Longitudinal impact of weight misperception and intent to change weight on body mass index of adolescents and young adults with overweight or obesity

Citation

Rancourt, Diana; Thurston, Idia B.; Sonneville, Kendrin R.; Milliren, Carly E.; & Richmond, Tracy K. (2017). Longitudinal impact of weight misperception and intent to change weight on body mass index of adolescents and young adults with overweight or obesity. Eating Behaviors. vol. 27 (Supplement C) pp. 7-13

Abstract

Accurate perception of one's weight status is believed to be necessary to motivate weight loss intention and subsequent weight loss among those with overweight/obesity. This proposed pathway, however, is understudied in longitudinal research. This study examined the indirect effect of weight change intention on the relationship between weight status perception and BMI change among adolescents with overweight/obesity. Participants included 2664 adolescents with overweight/obesity (52% female) from the National Longitudinal Study of Adolescent Health. Longitudinal associations between Wave II weight status perception (accurate versus misperception) and intent to change weight (i.e., gain, lose, stay the same) on BMI change (Wave II–Wave IV) were examined using multiple linear regression. Indirect effects of weight change intention were investigated using the Monte Carlo method. Analyses were stratified by gender. Accurate perceivers (81.0% female; 60.1% male) were more likely than misperceivers (i.e., perception of “about the right weight”) to report weight loss intention (p<0.001). Among females, weight status misperception and weight loss intention individually were associated with smaller (β=−1.37, 95% CI [−2.64, −0.10]) and greater (β=1.18, 95% CI [0.11, 2.25]) BMI gains, respectively. Among males, fully adjusted models suggested that weight status misperception was associated with significantly smaller gains in BMI over time (β=−1.51, 95% CI [−2.38, −0.63]). Weight change intention did not emerge as an indirect effect for either gender. Although weight status misperception was protective against weight gain, weight change intention did not provide an explanation for this relationship.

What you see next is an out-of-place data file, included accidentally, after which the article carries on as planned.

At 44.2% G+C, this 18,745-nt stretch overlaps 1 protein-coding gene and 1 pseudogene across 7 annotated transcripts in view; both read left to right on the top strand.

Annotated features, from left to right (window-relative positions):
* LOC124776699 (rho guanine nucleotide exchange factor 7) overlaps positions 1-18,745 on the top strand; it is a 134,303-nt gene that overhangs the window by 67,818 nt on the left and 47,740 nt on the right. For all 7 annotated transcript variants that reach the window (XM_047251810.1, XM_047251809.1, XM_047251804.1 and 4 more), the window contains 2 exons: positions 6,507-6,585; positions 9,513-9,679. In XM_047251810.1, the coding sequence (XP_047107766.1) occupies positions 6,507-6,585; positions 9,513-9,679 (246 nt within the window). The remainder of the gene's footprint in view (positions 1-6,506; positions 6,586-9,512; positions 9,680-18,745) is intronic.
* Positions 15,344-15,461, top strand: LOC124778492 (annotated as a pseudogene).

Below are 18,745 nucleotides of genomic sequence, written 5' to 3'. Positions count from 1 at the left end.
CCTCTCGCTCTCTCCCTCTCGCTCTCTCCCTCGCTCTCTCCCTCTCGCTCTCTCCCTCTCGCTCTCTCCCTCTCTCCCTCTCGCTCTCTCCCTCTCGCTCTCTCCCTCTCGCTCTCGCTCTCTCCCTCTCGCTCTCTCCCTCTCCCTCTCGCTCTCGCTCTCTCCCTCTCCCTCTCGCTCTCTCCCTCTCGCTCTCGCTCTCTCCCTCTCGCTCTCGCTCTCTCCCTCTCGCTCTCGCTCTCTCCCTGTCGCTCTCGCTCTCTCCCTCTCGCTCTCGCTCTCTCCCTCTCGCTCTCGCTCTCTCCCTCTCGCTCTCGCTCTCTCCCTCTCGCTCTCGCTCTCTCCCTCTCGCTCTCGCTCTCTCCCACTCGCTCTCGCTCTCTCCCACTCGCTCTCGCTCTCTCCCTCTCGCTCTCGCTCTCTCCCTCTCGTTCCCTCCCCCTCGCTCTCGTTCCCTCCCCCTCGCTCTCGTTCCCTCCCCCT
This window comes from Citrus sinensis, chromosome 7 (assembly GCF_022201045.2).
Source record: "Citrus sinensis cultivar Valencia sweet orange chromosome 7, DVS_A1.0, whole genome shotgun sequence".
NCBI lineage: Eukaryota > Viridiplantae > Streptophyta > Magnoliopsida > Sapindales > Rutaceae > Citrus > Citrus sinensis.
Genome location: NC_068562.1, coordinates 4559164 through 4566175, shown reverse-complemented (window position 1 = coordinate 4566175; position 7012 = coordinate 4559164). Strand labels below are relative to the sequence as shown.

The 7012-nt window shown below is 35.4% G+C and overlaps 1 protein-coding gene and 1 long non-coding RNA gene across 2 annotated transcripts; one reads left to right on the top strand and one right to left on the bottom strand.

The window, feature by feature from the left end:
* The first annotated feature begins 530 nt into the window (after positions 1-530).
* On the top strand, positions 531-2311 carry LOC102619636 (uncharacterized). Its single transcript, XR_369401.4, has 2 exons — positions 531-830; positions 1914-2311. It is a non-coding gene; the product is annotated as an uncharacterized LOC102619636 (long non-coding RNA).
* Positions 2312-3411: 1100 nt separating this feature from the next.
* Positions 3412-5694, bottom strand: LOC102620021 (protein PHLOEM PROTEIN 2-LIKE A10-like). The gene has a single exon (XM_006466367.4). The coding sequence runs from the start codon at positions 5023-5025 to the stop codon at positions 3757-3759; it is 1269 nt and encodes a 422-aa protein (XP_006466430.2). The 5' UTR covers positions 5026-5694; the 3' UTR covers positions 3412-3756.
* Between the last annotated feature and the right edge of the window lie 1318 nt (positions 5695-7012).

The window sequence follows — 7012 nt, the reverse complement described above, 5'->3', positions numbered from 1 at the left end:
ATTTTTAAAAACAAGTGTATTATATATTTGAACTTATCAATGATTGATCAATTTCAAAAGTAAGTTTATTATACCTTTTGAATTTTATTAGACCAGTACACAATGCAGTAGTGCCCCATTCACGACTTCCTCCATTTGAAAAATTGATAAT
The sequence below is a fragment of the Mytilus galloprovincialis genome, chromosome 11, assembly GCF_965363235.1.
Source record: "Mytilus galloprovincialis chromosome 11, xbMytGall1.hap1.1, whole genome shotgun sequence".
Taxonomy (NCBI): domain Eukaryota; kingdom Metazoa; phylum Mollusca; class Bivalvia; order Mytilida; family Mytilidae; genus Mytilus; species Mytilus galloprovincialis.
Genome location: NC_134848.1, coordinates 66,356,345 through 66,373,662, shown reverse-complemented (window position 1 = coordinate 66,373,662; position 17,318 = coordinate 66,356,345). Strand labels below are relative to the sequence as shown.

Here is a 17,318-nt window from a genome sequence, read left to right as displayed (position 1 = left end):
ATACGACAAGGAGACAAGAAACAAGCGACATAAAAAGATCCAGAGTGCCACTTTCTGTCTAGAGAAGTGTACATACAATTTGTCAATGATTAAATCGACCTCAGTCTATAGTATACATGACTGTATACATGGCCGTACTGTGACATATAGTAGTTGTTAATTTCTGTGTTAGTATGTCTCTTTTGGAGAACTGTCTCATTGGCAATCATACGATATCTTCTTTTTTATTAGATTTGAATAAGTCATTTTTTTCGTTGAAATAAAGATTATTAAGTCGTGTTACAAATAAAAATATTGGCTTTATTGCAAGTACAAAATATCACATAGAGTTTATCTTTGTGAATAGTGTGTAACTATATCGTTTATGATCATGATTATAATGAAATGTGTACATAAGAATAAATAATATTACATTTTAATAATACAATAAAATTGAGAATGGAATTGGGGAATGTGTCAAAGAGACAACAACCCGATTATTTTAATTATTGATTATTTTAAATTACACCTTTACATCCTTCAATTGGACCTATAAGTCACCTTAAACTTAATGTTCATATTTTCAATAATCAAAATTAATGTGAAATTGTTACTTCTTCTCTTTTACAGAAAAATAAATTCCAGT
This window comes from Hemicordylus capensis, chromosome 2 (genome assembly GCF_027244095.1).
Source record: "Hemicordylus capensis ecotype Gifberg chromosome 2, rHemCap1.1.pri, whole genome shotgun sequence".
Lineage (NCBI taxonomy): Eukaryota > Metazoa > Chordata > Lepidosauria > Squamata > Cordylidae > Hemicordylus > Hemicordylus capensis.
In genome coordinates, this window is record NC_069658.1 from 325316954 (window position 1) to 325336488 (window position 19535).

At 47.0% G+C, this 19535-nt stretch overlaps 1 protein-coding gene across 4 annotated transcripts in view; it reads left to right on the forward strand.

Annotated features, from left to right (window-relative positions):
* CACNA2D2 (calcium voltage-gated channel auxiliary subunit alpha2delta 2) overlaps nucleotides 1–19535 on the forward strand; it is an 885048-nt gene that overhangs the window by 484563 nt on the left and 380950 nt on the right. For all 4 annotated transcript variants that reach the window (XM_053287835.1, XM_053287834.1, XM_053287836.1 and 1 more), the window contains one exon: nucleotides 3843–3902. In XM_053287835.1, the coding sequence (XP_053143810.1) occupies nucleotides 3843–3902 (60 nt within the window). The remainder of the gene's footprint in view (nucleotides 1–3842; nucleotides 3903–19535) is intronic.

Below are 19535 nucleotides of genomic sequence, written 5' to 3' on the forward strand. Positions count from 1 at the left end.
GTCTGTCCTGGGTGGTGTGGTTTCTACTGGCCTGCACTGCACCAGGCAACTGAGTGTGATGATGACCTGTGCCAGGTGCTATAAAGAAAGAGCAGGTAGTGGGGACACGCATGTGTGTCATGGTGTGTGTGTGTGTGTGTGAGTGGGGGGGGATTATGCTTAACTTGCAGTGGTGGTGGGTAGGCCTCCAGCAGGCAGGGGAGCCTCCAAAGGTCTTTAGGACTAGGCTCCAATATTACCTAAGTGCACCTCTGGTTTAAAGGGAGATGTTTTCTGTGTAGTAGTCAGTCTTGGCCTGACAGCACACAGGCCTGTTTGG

URL

https://doi.org/10.1016/j.eatbeh.2017.08.002

Keyword(s)

Adolescent Weight misperception Weight trajectory Weight loss intent Overweight

Reference Type

Journal Article

Journal Title

Eating Behaviors

Author(s)

Rancourt, Diana
Thurston, Idia B.
Sonneville, Kendrin R.
Milliren, Carly E.
Richmond, Tracy K.

Year Published

2017

Volume Number

27

Issue Number

Supplement C

Pages

7-13

Edition

August 18, 2017

ISSN/ISBN

1471-0153

DOI

10.1016/j.eatbeh.2017.08.002

Reference ID

6907